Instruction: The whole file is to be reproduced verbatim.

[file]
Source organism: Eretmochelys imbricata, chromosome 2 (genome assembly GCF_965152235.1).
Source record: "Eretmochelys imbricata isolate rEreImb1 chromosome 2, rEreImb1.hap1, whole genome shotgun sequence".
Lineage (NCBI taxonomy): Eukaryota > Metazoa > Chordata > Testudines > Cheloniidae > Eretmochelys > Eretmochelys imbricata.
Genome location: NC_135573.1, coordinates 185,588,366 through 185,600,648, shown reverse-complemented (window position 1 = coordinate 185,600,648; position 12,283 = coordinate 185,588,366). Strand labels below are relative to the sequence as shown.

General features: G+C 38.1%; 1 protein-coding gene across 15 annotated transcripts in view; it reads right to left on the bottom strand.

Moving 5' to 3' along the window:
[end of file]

Source organism: Eretmochelys imbricata, chromosome 2 (genome assembly GCF_965152235.1).
Source record: "Eretmochelys imbricata isolate rEreImb1 chromosome 2, rEreImb1.hap1, whole genome shotgun sequence".
Lineage (NCBI taxonomy): Eukaryota > Metazoa > Chordata > Testudines > Cheloniidae > Eretmochelys > Eretmochelys imbricata.
Genome location: NC_135573.1, coordinates 185,588,366 through 185,600,648, shown reverse-complemented (window position 1 = coordinate 185,600,648; position 12,283 = coordinate 185,588,366). Strand labels below are relative to the sequence as shown.

General features: G+C 38.1%; 1 protein-coding gene across 15 annotated transcripts in view; it reads right to left on the bottom strand.

Moving 5' to 3' along the window: